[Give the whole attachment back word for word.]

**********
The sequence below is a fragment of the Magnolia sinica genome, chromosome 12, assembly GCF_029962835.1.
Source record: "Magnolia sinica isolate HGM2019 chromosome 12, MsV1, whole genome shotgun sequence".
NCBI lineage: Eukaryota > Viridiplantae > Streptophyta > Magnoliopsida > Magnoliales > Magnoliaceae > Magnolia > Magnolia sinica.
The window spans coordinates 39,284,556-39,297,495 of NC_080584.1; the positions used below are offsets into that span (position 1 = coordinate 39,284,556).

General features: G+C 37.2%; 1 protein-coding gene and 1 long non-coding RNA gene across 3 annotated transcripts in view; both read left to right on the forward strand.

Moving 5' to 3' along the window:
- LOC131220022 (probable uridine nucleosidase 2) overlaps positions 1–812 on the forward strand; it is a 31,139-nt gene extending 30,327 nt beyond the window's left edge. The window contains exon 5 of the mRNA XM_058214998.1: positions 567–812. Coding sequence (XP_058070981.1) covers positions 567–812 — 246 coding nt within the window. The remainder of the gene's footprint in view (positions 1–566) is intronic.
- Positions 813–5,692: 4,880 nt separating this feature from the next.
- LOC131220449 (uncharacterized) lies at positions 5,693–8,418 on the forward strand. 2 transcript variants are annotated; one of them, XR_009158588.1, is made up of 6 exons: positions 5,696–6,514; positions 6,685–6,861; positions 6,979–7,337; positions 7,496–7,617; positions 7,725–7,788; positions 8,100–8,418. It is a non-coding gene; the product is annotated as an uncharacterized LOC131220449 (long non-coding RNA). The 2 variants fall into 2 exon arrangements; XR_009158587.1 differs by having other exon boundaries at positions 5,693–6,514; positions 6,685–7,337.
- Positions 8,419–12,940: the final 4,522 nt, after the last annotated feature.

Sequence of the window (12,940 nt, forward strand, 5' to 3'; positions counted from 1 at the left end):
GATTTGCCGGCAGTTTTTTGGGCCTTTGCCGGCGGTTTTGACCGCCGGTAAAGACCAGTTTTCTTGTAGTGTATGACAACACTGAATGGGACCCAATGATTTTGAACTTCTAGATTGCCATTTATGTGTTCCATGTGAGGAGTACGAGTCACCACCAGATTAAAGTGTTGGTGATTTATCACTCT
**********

The sequence below is a fragment of the Magnolia sinica genome, chromosome 12, assembly GCF_029962835.1.
Source record: "Magnolia sinica isolate HGM2019 chromosome 12, MsV1, whole genome shotgun sequence".
NCBI lineage: Eukaryota > Viridiplantae > Streptophyta > Magnoliopsida > Magnoliales > Magnoliaceae > Magnolia > Magnolia sinica.
The window spans coordinates 39,284,556-39,297,495 of NC_080584.1; the positions used below are offsets into that span (position 1 = coordinate 39,284,556).

General features: G+C 37.2%; 1 protein-coding gene and 1 long non-coding RNA gene across 3 annotated transcripts in view; both read left to right on the forward strand.

Moving 5' to 3' along the window:
- LOC131220022 (probable uridine nucleosidase 2) overlaps positions 1–812 on the forward strand; it is a 31,139-nt gene extending 30,327 nt beyond the window's left edge. The window contains exon 5 of the mRNA XM_058214998.1: positions 567–812. Coding sequence (XP_058070981.1) covers positions 567–812 — 246 coding nt within the window. The remainder of the gene's footprint in view (positions 1–566) is intronic.
- Positions 813–5,692: 4,880 nt separating this feature from the next.
- LOC131220449 (uncharacterized) lies at positions 5,693–8,418 on the forward strand. 2 transcript variants are annotated; one of them, XR_009158588.1, is made up of 6 exons: positions 5,696–6,514; positions 6,685–6,861; positions 6,979–7,337; positions 7,496–7,617; positions 7,725–7,788; positions 8,100–8,418. It is a non-coding gene; the product is annotated as an uncharacterized LOC131220449 (long non-coding RNA). The 2 variants fall into 2 exon arrangements; XR_009158587.1 differs by having other exon boundaries at positions 5,693–6,514; positions 6,685–7,337.
- Positions 8,419–12,940: the final 4,522 nt, after the last annotated feature.

Sequence of the window (12,940 nt, forward strand, 5' to 3'; positions counted from 1 at the left end):
GATTTGCCGGCAGTTTTTTGGGCCTTTGCCGGCGGTTTTGACCGCCGGTAAAGACCAGTTTTCTTGTAGTGTATGACAACACTGAATGGGACCCAATGATTTTGAACTTCTAGATTGCCATTTATGTGTTCCATGTGAGGAGTACGAGTCACCACCAGATTAAAGTGTTGGTGATTTATCACTCT